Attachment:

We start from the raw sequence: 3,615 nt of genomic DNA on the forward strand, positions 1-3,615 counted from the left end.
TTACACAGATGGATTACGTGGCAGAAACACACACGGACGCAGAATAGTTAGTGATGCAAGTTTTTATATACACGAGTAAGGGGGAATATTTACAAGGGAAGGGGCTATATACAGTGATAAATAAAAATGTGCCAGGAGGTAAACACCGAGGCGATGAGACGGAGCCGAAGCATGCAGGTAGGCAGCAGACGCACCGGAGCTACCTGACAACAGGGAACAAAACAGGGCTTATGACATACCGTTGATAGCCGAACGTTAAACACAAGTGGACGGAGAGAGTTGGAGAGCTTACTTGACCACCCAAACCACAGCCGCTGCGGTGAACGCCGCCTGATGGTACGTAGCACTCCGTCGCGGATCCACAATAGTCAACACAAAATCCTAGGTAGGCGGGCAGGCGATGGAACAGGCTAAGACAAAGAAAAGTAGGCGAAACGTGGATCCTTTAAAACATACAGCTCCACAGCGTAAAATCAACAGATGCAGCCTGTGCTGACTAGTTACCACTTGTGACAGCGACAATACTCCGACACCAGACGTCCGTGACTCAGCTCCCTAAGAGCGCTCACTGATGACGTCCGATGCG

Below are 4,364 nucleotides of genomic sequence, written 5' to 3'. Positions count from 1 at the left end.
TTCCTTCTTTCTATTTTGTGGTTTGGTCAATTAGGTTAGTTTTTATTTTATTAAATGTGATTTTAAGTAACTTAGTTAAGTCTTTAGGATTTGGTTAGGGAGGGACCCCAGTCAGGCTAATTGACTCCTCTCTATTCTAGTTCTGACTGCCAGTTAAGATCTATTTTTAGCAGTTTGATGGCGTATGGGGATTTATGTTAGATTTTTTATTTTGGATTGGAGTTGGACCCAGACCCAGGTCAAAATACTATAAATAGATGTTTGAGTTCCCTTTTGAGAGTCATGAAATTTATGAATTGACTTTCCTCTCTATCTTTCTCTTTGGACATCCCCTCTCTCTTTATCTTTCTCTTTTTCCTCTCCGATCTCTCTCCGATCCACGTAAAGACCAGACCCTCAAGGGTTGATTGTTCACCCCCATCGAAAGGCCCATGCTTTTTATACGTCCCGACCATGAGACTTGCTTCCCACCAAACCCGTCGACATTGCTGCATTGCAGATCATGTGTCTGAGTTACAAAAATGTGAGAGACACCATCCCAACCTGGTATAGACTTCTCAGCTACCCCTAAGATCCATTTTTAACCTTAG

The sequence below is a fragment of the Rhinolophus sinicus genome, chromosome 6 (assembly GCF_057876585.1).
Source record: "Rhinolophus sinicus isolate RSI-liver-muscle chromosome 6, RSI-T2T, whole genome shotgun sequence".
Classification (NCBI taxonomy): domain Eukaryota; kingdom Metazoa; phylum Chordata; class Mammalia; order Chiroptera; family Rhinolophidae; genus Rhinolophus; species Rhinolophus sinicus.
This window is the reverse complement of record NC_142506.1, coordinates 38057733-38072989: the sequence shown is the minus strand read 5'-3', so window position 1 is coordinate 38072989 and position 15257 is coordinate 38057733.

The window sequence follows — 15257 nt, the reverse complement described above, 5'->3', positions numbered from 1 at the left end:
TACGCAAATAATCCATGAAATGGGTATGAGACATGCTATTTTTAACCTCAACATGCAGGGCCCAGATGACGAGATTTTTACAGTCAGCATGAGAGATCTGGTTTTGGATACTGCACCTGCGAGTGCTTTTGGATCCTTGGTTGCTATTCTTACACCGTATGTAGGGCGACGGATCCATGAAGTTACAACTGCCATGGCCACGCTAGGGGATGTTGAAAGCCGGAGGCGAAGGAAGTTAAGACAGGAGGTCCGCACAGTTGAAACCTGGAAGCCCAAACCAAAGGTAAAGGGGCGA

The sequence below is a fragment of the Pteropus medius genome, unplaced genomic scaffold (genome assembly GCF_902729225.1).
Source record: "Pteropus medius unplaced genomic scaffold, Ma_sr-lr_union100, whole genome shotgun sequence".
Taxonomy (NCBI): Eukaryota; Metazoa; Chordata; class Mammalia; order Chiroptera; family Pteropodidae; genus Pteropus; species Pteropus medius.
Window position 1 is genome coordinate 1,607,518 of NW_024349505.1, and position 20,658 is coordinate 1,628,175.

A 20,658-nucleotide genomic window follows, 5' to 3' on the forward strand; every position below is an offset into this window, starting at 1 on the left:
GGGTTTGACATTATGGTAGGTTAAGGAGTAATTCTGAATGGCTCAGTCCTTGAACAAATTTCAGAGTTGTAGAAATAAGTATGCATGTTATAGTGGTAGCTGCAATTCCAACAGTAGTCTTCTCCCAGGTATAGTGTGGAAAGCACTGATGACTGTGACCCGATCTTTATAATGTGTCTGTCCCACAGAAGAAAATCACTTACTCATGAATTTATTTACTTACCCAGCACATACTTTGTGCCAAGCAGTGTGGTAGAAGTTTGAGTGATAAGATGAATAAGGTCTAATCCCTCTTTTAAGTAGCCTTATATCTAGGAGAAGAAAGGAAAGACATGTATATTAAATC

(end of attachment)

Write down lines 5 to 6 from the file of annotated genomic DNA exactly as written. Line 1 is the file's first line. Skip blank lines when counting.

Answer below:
The sequence below is a fragment of the Rhinolophus sinicus genome, chromosome 6 (assembly GCF_057876585.1).
Source record: "Rhinolophus sinicus isolate RSI-liver-muscle chromosome 6, RSI-T2T, whole genome shotgun sequence".